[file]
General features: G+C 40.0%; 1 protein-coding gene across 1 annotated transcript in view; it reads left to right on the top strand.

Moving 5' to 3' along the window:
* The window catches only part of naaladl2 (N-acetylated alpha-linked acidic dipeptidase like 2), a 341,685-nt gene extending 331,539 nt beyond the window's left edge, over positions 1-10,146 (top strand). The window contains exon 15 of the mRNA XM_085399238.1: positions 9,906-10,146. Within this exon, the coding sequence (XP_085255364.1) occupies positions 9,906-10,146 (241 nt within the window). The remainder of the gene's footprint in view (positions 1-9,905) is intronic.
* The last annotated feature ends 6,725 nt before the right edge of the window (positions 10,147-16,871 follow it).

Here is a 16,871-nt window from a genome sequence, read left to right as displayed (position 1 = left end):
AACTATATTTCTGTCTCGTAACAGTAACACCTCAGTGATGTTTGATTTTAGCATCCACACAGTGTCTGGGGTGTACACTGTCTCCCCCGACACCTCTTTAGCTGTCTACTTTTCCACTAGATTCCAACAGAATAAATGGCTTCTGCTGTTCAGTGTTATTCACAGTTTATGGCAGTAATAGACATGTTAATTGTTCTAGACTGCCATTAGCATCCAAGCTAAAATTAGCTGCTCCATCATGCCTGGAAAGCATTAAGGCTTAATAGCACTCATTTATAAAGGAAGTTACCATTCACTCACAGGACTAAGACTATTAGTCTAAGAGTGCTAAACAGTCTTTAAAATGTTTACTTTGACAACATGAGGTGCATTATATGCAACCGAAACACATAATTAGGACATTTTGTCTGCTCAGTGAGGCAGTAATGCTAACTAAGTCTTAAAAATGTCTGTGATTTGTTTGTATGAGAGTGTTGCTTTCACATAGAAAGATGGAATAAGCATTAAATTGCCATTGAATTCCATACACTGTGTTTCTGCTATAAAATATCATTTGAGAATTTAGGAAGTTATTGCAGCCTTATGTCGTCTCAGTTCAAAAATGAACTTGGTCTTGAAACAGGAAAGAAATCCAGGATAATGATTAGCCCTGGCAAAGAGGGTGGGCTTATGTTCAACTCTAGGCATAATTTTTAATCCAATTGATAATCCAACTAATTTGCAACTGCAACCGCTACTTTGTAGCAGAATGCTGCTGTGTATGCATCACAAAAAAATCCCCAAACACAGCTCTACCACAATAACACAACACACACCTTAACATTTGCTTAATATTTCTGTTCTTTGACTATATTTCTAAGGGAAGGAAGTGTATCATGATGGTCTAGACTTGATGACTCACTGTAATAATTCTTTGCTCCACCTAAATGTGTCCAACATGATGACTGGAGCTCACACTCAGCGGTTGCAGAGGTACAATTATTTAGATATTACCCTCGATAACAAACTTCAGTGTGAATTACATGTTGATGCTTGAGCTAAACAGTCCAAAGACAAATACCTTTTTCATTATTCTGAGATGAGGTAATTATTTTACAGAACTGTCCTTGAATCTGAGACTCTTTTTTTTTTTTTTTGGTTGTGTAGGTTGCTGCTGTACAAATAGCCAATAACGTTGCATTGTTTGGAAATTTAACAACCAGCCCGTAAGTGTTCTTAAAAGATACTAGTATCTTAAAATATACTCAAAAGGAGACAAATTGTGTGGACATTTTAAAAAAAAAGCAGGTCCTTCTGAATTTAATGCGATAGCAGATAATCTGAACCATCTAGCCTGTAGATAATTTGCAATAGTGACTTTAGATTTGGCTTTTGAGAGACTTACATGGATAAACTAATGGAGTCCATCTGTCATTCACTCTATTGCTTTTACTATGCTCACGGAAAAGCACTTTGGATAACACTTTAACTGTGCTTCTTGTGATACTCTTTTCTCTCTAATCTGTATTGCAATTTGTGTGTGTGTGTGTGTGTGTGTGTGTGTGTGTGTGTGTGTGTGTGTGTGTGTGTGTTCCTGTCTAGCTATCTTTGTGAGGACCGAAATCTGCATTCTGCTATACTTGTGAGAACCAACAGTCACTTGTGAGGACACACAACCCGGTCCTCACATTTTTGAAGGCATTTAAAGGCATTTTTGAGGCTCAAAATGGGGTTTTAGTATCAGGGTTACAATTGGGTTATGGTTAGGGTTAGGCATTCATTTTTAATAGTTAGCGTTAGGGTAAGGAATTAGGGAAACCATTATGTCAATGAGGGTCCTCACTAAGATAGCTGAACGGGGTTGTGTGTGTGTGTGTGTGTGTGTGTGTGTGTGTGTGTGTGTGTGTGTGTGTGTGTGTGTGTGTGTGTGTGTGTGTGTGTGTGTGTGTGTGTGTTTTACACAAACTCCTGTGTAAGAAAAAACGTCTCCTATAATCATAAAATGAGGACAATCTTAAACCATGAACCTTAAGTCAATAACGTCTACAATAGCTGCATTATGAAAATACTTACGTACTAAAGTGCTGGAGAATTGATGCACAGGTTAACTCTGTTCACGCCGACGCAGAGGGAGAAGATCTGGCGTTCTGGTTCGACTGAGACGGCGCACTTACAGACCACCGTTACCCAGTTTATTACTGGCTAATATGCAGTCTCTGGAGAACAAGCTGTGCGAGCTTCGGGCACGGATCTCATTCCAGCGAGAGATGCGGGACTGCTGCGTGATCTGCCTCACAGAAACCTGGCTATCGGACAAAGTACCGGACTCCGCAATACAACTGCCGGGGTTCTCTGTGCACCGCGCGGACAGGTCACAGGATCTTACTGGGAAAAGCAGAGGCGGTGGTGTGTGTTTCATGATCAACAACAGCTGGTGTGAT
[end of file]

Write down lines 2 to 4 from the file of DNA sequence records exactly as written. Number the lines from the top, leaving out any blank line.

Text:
Moving 5' to 3' along the window:
* The window catches only part of naaladl2 (N-acetylated alpha-linked acidic dipeptidase like 2), a 341,685-nt gene extending 331,539 nt beyond the window's left edge, over positions 1-10,146 (top strand). The window contains exon 15 of the mRNA XM_085399238.1: positions 9,906-10,146. Within this exon, the coding sequence (XP_085255364.1) occupies positions 9,906-10,146 (241 nt within the window). The remainder of the gene's footprint in view (positions 1-9,905) is intronic.
* The last annotated feature ends 6,725 nt before the right edge of the window (positions 10,147-16,871 follow it).